COCHISE COUNTY – Two women who were sexually abused by Cochise County’s former jail chaplain while incarcerated have won their effort to have a jury in Pima County decide whether Cochise County and Sheriff Mark Dannels are civilly liable for the employee’s criminal conduct.
Doug Packer is serving a 15-year prison sentence after he pleaded guilty in November to unlawful sexual conduct with six female inmates in his office at Cochise County’s jail in Bisbee between October 2014 and January 2019. Once released from prison, Packer must register as a sex offender and serve lifetime probation.
According to a lawsuit filed in October 2019 by two of Packer’s victims, the chaplain was acting “within the course and scope of his employment” when he abused the women, some of whom were ordered by detention officers to report to the chaplain’s office. The two women also allege county officials knew Packer had a “propensity” for engaging in inappropriate sexual acts with inmates but failed to act.
In December, attorneys for the two women filed a motion seeking to move the case out of Cochise County. Last month Judge Timothy Dickerson granted the change of venue and ordered the case transferred to Pima County where it’s expected to be assigned to a judge next week.
One of the first matters to be taken up by the new judge is a motion filed by Jim Jellison for the Arizona County Insurance Pool to dismiss Cochise County from the case. The motion contends only Dannels has statutory responsibility for the operation of the county’s main jail in Bisbee and substations in Sierra Vista and Willcox.
As a result, Jellison argues Cochise County as a government body “had no right of control over Packer” and therefore isn’t responsible for any of his unlawful actions.
“An Arizona County cannot be held liable for the act of a Sheriff, Deputy Sheriff, or other person under control of the Sheriff’s Office, in his or her role in providing statutory law enforcement and public safety services because the County has not right to control those activities,” Jellison notes.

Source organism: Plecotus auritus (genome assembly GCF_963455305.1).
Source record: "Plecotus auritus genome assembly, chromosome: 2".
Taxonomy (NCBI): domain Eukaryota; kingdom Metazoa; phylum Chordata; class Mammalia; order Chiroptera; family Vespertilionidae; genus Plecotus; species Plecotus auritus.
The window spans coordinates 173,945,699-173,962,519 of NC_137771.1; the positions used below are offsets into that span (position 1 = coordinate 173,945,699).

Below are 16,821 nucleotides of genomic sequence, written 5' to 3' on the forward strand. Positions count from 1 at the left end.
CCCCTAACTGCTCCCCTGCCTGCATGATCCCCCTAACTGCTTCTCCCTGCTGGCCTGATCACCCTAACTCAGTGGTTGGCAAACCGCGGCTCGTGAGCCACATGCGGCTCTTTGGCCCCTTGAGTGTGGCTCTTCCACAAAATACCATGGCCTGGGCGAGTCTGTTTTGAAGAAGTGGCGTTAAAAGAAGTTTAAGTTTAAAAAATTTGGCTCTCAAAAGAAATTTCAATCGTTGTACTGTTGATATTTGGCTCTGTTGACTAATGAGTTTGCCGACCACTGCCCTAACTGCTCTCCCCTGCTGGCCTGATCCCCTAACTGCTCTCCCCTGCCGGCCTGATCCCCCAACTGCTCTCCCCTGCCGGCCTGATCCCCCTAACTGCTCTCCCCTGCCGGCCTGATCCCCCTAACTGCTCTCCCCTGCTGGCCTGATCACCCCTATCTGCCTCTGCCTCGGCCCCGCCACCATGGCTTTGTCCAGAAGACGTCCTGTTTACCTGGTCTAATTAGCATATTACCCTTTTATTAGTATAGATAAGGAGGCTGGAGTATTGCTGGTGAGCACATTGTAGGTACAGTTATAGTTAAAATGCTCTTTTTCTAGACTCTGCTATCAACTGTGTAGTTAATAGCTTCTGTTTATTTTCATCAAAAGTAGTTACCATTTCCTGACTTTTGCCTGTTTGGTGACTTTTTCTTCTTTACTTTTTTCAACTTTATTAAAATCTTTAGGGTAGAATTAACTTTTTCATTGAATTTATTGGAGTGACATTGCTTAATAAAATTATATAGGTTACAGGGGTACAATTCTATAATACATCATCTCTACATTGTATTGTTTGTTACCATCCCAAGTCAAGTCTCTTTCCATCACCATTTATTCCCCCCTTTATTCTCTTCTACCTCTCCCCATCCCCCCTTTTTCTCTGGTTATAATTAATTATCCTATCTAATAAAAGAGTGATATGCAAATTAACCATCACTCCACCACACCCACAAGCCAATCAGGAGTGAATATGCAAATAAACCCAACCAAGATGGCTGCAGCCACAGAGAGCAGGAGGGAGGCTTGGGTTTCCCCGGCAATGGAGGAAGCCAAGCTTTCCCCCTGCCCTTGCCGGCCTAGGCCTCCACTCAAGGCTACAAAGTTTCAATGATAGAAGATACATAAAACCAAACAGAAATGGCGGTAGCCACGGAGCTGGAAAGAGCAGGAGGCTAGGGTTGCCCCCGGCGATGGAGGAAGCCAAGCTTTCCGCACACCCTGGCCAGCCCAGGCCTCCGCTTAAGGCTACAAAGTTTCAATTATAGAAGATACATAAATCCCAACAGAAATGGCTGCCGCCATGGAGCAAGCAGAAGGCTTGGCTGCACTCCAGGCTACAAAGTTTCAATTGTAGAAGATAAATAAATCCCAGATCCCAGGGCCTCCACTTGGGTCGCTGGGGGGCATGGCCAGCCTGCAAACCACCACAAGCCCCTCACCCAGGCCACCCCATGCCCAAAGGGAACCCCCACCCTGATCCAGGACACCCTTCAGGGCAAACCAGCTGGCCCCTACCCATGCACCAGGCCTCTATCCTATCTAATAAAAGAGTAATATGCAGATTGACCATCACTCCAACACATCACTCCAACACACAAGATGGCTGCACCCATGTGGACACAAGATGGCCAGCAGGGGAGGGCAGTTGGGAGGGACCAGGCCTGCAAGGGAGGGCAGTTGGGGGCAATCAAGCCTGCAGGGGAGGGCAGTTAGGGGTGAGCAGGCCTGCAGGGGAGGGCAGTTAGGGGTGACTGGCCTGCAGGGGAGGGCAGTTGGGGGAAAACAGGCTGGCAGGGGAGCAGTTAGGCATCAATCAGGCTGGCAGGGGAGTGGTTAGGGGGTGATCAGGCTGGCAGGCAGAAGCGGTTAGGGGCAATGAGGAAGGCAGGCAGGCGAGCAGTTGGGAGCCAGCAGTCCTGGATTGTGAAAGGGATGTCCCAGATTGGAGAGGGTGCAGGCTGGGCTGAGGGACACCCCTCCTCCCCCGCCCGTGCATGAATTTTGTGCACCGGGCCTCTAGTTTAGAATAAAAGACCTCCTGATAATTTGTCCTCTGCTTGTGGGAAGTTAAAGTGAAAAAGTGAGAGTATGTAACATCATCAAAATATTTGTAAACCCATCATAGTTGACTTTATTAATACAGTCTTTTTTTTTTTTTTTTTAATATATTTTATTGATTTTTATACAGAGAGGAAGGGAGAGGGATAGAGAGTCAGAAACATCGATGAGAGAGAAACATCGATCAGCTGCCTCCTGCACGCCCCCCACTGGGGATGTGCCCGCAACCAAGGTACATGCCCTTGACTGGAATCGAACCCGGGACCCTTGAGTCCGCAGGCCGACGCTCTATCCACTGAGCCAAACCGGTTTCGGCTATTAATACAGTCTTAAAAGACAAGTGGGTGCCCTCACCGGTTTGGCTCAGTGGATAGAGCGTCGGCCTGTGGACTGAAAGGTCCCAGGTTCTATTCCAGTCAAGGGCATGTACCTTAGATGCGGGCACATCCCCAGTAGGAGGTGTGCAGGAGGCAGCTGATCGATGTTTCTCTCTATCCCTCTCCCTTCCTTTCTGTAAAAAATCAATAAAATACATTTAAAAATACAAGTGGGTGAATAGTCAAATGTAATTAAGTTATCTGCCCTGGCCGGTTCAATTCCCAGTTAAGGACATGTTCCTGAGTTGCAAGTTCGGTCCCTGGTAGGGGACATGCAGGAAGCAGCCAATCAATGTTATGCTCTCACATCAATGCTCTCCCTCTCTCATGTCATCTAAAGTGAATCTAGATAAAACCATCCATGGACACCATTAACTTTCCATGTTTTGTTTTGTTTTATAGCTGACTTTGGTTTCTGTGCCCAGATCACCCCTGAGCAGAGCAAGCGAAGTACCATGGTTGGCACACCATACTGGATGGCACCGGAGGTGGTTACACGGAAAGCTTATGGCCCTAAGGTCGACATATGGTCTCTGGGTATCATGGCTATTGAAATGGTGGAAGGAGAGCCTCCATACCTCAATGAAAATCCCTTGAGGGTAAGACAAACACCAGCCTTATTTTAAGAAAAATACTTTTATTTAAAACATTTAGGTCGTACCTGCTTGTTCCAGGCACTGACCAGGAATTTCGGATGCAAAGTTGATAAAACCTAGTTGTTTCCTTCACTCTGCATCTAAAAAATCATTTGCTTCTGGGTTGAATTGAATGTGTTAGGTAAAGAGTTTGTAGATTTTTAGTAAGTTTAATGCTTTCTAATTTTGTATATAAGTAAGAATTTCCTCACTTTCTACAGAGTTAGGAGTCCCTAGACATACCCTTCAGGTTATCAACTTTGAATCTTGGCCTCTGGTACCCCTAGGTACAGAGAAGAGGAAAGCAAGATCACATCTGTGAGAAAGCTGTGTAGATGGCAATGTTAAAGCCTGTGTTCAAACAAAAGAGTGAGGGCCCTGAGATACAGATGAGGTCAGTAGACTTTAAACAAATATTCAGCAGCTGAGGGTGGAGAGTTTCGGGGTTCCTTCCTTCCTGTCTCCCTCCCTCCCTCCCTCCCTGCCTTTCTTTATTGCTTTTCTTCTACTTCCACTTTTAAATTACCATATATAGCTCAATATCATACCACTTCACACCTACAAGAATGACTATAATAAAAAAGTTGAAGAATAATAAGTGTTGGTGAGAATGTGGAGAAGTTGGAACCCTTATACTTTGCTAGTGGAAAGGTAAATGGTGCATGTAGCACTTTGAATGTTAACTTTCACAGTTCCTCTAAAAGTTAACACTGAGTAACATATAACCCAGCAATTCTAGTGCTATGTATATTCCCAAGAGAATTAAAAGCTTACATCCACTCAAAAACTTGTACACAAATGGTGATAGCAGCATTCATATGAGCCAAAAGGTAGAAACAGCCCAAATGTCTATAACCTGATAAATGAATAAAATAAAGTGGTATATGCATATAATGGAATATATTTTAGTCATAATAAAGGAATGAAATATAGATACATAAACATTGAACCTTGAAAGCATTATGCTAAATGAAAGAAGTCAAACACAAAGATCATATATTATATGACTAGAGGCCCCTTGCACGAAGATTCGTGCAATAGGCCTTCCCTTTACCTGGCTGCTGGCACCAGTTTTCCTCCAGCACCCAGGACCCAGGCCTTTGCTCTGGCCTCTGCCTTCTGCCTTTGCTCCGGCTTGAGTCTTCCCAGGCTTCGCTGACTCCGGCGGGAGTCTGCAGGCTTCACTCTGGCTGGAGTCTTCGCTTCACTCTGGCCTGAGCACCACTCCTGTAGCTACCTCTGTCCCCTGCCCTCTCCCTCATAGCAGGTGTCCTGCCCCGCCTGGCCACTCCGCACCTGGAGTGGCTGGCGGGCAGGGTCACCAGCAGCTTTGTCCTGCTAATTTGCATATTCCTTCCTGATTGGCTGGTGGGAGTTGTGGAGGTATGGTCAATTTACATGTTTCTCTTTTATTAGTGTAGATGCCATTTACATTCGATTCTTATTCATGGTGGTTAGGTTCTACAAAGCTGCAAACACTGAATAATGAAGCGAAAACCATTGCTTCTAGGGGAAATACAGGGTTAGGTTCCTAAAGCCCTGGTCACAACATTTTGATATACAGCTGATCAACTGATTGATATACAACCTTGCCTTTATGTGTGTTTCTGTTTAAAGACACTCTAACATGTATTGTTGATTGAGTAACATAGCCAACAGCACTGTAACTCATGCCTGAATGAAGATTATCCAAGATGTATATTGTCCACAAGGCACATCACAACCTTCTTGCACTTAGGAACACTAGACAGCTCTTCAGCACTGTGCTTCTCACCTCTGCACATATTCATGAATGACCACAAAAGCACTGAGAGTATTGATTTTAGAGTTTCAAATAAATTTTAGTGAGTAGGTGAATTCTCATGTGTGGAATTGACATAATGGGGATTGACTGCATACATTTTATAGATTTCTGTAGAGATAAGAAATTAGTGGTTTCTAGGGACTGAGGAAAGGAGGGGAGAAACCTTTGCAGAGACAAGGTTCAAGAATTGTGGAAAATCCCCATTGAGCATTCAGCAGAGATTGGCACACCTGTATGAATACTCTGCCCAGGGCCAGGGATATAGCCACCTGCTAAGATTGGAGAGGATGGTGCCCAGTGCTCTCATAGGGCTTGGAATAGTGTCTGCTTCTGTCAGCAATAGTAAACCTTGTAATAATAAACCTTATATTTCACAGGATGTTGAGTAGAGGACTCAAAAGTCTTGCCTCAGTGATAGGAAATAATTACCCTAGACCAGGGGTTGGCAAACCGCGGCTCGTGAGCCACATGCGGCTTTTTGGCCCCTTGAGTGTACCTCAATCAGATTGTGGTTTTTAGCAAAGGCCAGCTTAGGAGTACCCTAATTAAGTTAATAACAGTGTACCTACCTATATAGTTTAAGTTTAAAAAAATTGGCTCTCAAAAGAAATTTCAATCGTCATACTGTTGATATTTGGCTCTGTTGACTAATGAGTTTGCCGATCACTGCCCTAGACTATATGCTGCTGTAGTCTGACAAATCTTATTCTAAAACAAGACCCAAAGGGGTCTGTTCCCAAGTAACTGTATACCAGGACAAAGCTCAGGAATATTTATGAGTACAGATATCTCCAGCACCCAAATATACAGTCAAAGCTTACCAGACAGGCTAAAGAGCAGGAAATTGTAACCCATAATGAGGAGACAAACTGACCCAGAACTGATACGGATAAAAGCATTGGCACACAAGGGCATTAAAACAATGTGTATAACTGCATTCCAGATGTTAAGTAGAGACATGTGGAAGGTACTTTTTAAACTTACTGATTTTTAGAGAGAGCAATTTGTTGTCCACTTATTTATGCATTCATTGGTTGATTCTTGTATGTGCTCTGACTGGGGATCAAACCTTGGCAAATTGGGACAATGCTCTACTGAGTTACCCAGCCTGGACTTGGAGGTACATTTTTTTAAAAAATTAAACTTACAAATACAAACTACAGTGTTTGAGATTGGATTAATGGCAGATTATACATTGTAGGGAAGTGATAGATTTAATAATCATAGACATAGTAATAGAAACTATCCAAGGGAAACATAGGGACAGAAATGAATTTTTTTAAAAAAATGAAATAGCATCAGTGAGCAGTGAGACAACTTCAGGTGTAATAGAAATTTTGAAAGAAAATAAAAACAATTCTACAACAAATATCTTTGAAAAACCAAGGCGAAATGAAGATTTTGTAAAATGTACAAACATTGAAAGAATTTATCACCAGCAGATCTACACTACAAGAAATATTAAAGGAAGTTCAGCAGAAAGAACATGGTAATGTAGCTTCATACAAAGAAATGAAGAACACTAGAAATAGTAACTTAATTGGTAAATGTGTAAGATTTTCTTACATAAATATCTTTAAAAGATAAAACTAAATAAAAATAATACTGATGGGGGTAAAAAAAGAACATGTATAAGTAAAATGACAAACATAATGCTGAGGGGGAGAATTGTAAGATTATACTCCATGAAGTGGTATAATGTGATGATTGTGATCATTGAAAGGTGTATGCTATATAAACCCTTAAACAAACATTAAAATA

The motion to dismiss does not involve Dannels, who has already filed his answer to the lawsuit. In the answer, the sheriff denies he or any of his employees knew of Packer’s misconduct. In addition, Dannels provides notice that he may rely on various affirmative defenses against liability, including an entitlement to absolute and qualified immunity, and that the two women failed to mitigate damages.
The Pima County judge will also have to address a pending request by the women’s attorneys who are waiting to gather evidence related to Packer and the sexual abuse which may be under the exclusive control of Dannels and other county officials.
Packer became the jail’s fulltime chaplain in 2012 after volunteering for several years. Investigative reports show he was accused of providing several female inmates with special privileges over the years, sometimes using that to pressure the women to put up with sexual contact that ranged from hugging and kissing to intercourse.
Then in January 2019, Packer was arrested at his home after the two inmates named in the lawsuit came forward about being made to go to the chaplain’s office where he physically restrained and sexually assaulted one of the women while the other was forced to watch. Sheriff’s investigators later interviewed dozens of current and former inmates, and also collected evidence -including DNA- which corroborated the abuse allegations.
Court records show Cochise County was served a notice of claim by the two women in April 2019 with an offer to settle their claims for $1.925 million and $400,000, respectively. The county rejected the demand.